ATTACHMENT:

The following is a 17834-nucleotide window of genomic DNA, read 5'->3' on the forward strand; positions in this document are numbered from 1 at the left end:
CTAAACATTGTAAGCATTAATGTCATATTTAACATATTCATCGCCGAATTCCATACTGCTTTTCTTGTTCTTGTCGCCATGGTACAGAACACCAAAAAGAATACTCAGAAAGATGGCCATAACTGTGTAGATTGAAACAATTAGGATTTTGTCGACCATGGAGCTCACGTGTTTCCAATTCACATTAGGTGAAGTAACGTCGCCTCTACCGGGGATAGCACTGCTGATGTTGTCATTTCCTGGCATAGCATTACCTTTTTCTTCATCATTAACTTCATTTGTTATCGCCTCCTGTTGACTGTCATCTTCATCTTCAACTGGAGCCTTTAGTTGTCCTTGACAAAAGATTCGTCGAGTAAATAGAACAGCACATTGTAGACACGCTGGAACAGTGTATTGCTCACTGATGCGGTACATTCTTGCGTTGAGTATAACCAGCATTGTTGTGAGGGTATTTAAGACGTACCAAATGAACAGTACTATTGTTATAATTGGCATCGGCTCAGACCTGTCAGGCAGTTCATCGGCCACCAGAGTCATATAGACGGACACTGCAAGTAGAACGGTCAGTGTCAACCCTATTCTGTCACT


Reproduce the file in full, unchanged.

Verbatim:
The following is a 17834-nucleotide window of genomic DNA, read 5'->3' on the forward strand; positions in this document are numbered from 1 at the left end:
CTAAACATTGTAAGCATTAATGTCATATTTAACATATTCATCGCCGAATTCCATACTGCTTTTCTTGTTCTTGTCGCCATGGTACAGAACACCAAAAAGAATACTCAGAAAGATGGCCATAACTGTGTAGATTGAAACAATTAGGATTTTGTCGACCATGGAGCTCACGTGTTTCCAATTCACATTAGGTGAAGTAACGTCGCCTCTACCGGGGATAGCACTGCTGATGTTGTCATTTCCTGGCATAGCATTACCTTTTTCTTCATCATTAACTTCATTTGTTATCGCCTCCTGTTGACTGTCATCTTCATCTTCAACTGGAGCCTTTAGTTGTCCTTGACAAAAGATTCGTCGAGTAAATAGAACAGCACATTGTAGACACGCTGGAACAGTGTATTGCTCACTGATGCGGTACATTCTTGCGTTGAGTATAACCAGCATTGTTGTGAGGGTATTTAAGACGTACCAAATGAACAGTACTATTGTTATAATTGGCATCGGCTCAGACCTGTCAGGCAGTTCATCGGCCACCAGAGTCATATAGACGGACACTGCAAGTAGAACGGTCAGTGTCAACCCTATTCTGTCACT